Immigrants would have to be seriously wealthy, motived by business interests and keen to stay out of Communist China’s clutches
BACK in 1983, an insane Margaret Thatcher had a serious problem: Hong Kong, than a British colony and protectorate, was facing absorption into the People’s Republic of China.
What was she to do to prevent the city falling into the hands of the Commies? Sending in the gun boats, as her predecessors would have done, was out of the question.
It was then that she got her great idea. She ordered Foreign Office minions to produce a confidential report in which an argument would be made to encourage very wealthy Hong Kong citizens to consider moving to the North of Ireland.
The plan would be triggered should the proverbial crap hit the fan and the super-rich in Hong Kong needed a bolthole in which to take refuge.
Entitled ‘The Replantation of Northern Ireland from Hong Kong’ the document encouraged wealthy Hong Kongers to head for a part of the Empire (oops, Commonwealth!) where they’d be safe and could continue to make pots of dough. Britain, they were told, already had thousands of Chinese, so the next best place was the North of Ireland.
Thatcher’s report said they’d be most welcome in ‘Ulster’ – at a remote spot in ‘County Londonderry’ to be precise: Magilligan, right on the border with Éire.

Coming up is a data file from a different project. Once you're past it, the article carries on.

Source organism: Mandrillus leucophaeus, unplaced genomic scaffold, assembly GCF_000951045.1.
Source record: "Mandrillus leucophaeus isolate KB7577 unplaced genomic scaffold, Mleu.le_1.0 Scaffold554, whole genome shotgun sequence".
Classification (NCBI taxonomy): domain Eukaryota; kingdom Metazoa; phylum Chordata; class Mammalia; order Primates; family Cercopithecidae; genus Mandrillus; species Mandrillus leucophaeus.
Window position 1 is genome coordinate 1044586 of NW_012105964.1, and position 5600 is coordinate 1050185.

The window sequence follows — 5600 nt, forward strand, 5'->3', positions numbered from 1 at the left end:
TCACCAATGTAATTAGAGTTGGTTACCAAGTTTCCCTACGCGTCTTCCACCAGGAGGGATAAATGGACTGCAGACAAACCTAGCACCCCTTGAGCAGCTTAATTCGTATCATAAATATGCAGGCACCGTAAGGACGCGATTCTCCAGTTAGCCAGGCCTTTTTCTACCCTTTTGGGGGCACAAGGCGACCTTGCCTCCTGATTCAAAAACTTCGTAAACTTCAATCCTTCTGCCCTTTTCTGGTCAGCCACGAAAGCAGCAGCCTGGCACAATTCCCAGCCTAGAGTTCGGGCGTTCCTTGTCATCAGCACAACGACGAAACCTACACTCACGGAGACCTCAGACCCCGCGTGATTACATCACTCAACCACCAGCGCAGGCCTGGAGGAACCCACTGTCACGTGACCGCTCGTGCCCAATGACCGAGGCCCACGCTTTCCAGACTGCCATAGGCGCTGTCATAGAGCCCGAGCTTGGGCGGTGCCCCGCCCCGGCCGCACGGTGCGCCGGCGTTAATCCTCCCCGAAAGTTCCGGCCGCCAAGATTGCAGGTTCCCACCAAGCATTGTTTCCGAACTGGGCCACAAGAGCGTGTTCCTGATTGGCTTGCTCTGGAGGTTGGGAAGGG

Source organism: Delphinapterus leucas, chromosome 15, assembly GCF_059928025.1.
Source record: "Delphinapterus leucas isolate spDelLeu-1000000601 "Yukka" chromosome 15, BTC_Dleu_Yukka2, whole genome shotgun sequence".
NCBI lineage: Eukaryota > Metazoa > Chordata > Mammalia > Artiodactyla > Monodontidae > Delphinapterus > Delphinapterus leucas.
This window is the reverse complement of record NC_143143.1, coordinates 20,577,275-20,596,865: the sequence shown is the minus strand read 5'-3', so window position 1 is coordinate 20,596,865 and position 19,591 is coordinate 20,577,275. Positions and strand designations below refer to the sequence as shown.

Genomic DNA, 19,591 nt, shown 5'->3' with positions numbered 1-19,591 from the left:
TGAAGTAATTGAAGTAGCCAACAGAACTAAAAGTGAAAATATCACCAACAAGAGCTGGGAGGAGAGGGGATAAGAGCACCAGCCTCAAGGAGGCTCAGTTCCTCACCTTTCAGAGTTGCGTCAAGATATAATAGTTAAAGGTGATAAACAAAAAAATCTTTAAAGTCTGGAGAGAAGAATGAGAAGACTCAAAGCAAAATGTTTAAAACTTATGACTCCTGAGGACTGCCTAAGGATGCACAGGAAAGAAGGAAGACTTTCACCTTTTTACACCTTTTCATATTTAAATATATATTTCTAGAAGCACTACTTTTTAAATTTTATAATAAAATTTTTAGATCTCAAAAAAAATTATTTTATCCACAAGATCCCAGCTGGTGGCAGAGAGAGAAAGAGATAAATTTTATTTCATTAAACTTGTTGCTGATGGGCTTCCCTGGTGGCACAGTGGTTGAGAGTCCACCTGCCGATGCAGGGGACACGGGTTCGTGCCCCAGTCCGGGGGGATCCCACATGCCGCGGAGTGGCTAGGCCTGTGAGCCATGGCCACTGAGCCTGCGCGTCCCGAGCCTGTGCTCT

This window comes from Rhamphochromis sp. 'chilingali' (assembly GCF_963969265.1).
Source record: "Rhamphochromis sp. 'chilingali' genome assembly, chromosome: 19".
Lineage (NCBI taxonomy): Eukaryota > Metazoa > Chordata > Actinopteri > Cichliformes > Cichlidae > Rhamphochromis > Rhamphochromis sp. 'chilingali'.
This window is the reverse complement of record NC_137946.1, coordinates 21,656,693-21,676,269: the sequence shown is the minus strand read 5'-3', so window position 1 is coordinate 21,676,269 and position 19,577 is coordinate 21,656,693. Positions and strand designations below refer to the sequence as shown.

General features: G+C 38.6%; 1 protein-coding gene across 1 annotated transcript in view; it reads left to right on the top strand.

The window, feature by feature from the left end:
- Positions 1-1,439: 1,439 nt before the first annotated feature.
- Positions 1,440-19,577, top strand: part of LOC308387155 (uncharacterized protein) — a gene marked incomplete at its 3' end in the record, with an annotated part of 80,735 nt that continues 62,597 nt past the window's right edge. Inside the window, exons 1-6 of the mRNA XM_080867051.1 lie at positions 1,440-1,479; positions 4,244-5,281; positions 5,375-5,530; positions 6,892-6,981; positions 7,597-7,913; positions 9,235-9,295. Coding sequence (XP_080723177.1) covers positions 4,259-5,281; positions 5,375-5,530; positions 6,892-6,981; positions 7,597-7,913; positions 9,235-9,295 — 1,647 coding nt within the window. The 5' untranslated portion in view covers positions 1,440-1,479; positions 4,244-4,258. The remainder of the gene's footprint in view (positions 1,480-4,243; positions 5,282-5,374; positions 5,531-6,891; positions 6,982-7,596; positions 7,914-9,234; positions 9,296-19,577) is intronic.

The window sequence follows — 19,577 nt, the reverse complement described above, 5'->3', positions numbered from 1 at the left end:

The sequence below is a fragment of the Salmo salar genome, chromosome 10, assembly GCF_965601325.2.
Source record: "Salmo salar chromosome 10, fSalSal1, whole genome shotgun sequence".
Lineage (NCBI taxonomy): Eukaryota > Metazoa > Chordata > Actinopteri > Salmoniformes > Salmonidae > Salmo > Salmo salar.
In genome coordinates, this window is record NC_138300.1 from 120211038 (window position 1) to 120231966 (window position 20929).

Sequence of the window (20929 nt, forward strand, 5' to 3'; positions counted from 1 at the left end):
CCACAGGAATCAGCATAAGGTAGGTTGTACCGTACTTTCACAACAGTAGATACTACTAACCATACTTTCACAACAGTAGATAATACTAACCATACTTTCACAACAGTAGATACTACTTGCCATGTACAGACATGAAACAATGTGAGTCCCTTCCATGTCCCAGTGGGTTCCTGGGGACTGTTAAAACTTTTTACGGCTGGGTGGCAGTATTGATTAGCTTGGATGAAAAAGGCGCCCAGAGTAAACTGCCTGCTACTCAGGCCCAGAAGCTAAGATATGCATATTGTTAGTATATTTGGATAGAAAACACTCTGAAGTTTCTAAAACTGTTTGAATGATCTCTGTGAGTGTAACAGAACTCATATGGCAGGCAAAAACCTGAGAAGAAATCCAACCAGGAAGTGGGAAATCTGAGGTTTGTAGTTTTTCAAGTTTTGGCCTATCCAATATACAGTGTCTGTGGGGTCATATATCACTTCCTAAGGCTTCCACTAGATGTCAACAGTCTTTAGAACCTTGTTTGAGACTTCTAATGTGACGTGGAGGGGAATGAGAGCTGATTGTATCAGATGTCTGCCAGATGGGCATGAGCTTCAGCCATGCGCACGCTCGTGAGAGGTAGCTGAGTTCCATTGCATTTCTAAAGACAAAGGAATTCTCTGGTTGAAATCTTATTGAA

Bleak and all as the North might be, extraordinarily wealthy Hong Kong-Chinese would be free to build a city for themselves, should they so desire.
Just a joke!
Whether or not it was an in-house British Foreign Affairs joke is open to question, but it is a fact that Thatcher wholeheartedly agreed with the argument put forward by her senior officials.
A huge influx of Chinese nationals from Hong Kong would contribute to a political settlement in the North ‘by greatly outnumbering the acrimonious nationalist and unionist populations.’ What a lark! Chinatown on the Border and the IRA whacked!
Presumably she allowed herself a light-hearted titter at such a jocular way to solve the Northern crisis. However, the racist, colonial tone of the document shocked some British Foreign Office mandarins who persuaded Thatcher to drop the idea and to lock the document in a remote Whitehall cupboard.
Whether or not the Chinese colonising plan was the work of a Tory balm-pot, or the result of Thatcher mixing too much Effexor with her gin and tonic, we’ll never know. What is a fact is that the consequences of the ‘joke’ remained.
Recently, Thatcher’s China-plan-for Ireland was picked up by a Hong Kong based billionaire, Ivan Keo, boss of the Victoria Harbour Group. In his opinion, a city in Ireland tailor-made for the thousands of wealthy Chinese wanting to flee Hong Kong when the Reds moved in, made sense.
But the location was changed. The South was deemed preferable to the Six Counties and, in the process, Thatcher’s jokey plan acquired an unexpected significance.
It was suggested that as many as half a million very wealthy Hong Kong nationals would be prepared to live in the south of Ireland, so Mr Keo began searching for a site to build a city for the expected thousands of Hong Kong residents prepared to make a new life here.